It was on this day – September 20, 1777 – that Dr Johnson uttered his famous phrase about London. This Today in London History podcast tells the tale.
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London Walks here with your daily London fix.
Story time. History time.
How do you do it?
How do you not do it?
That’s the rock and the hard place for this one.
It – as in how do you do it – “it” is the single most famous thing ever said about London. It’s so famous – so well known – commentary is superfluous. But precisely because it’s the single most famous utterance about London, how do you not do it? It’s the elephant on the patio – how can you possibly not do it?
It’s a conundrum. Squaring the circle.
But let’s have a go nevertheless.
And why today? Because it was on this day – September 20th, 1777 – that that famous pronouncement was made.
And come to think of it, that’s a start. That’s maybe a handhold. Like everybody else I of course knew that Dr Samuel Johnson said, “When a man is tired of London, he is tired of life.” I did not know he launched those words into orbit on this day – September 20th. It’s small beer but it’s nice to know. Think of that American baseball parlance – winning the pennant. The pennant is a flag that shows that a particular baseball team is the winner in its league. The team affixes its pennants permanently to a frieze near the top of the stadium. Or flies them from flag poles that ring the upper deck of the stadium. Well, from now on, for me, if each day in the year is a stadium, the September 20th stadium will forever be flying the pennant “when a man is tired of London he is tired of life.”
Everyone knows the quote but I suspect almost no one knows the context. So let’s go there. That might be another handhold. Those lapidary words were uttered in Ashbourne, in Derbyshire.
The great man of letters had just marked his 68th birthday. He was born on September 7th, 1709. He’s very much on the home stretch of his tenure amongst the quick, the living. He dies on December 13th, 1784. Expiring, he uttered two Latin words – this is so Dr Johnson – “iam moriturus” – which means, ’now about to die’.
My hunch is that approaching 70, he felt the shadows drawing in. He was always terrified of death. And that’s not in any way to fault his courage. His last days were excruciating. He had a painful tumour on his scrotum. Now cover your ears if you’re squeamish: he performed, on himself, without benefit of anaesthesia, surgery on the afflicted body part.
So with increasing physical infirmities in his late 60s, the great Cham, as he was affectionately known, was travelling while he could. Getting out and about. Visiting old haunts, old friends.
The year before, 1776, he’d moved to his last London residence. 8 Bolt Court, up an alleyway leading off Fleet Street. He’d gone on a springtime ramble to Oxford, Lichfield and Ashbourne. Lichfield was his hometown. He’d attended Pembroke College at Oxford half a century earlier. He’d applied for a teaching job at Ashbourne. And stayed there with a friend. Indeed, fell in love with an Ashbourne woman. These were his old haunts prior to his coming to London. He was making his valedictory tours.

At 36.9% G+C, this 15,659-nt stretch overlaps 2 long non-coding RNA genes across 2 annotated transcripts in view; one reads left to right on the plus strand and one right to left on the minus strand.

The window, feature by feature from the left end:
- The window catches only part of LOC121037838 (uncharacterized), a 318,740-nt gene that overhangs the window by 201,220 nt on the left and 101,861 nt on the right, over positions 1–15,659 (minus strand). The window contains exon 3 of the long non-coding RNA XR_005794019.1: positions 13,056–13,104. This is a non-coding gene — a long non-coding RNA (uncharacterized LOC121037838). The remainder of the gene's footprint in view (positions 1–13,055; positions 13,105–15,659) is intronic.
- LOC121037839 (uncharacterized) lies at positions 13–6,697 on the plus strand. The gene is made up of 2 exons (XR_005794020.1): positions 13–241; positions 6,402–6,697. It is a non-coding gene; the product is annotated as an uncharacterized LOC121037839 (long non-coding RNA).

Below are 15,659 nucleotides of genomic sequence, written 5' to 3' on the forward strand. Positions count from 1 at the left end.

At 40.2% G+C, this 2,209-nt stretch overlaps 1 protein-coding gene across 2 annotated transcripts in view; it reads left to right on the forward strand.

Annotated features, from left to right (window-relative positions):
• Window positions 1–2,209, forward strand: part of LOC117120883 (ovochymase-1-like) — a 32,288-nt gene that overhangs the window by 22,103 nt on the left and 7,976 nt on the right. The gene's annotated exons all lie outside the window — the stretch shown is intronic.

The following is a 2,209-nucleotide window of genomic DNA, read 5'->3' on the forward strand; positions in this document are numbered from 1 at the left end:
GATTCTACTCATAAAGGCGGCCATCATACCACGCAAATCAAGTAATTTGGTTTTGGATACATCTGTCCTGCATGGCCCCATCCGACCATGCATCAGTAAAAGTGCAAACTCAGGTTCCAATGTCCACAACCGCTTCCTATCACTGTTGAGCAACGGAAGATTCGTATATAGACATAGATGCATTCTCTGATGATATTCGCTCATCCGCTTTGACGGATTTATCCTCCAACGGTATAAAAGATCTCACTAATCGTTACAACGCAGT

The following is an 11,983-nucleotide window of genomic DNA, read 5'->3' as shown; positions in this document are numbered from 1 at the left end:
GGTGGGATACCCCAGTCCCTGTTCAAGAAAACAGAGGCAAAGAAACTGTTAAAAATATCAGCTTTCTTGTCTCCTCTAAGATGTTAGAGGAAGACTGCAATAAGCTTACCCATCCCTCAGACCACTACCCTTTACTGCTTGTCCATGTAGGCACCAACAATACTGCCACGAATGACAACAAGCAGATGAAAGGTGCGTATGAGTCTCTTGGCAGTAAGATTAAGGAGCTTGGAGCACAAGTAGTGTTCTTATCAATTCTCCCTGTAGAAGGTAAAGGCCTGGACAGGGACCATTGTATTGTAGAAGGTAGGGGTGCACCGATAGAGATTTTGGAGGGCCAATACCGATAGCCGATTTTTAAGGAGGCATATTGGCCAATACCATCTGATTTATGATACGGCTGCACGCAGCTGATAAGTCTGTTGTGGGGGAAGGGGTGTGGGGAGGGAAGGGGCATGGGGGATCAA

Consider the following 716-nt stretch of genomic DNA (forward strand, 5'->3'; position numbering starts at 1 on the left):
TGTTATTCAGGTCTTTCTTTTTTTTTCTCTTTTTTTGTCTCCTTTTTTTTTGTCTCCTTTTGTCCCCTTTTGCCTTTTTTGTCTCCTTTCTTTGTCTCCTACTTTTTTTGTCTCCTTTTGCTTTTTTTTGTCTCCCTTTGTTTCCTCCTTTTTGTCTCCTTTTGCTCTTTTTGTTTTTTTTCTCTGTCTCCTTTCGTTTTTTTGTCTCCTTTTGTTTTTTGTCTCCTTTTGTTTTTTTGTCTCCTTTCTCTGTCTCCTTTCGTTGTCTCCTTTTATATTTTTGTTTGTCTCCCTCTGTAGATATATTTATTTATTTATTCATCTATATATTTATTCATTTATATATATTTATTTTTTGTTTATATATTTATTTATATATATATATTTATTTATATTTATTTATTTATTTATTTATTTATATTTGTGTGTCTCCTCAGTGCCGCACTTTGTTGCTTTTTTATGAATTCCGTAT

And there were trips in 1776 to Bath, Bristol and Brighton.
The next year – our year, 1777 – there was another trip to Oxford. And Ashbourne. His young Scots friend – and biographer – James Boswell joined him for a week in Ashbourne. And over the course of one of their wide-ranging conversations, the lapidary words came forth. Boswell tells us, “we entered seriously upon a question of much importance to me, which Johnson was pleased to consider with friendly attention. I had long complained to him that I felt myself discontented in Scotland, as too narrow a sphere, and that I wished to make my chief residence in London, the great scene of ambition, instruction, and amusement: a scene, which was to me, comparatively speaking, a heaven upon earth.”
Johnson said, “Why, Sir, I never knew anyone who had such a gust for London as you have: and I cannot blame you for your wish to live there: yet, Sir, were I in your father’s place, I should not consent to your settling there; for I have the old feudal notions, and I should be afraid that Auchinleck would be deserted, as you would soon find it more desirable to have a country seat in a better climate.”
Boswell – he who had such a gust for London – then confessed to Johnson that he did have one misgiving about moving there. He said, “I suggested a doubt, that if I were to reside in London, the exquisite zest with which I relished it in occasional visits might go off, and I might grow tired of it.”
That sentiment was a red flag to a bull. Johnson thundered at him, “Why, Sir, you find no man at all intellectual, who is willing to leave London. No, Sir, when a man is tired of London, he is tired of life; for there is in London all that life can afford.”
Case closed. Game, set, match.
I think the other thing about trying to get that famous remark into even sharper perspective is to put on a really wide-angle lens and view it through same. Including earth-shaking world events. The French Revolution, for example – it was twelve years in the future, undreamt of in that room that night in that house in Ashbourne. What was known was what happened the year before, 1776, on July 4th in Philadelphia. How that would play itself out was also probably unimaginable, even to a mind as searching and as astute and powerful as Dr Johnson’s.
Out of curiosity, though, I did a bit of digging. Drew to an inside straight and hit it.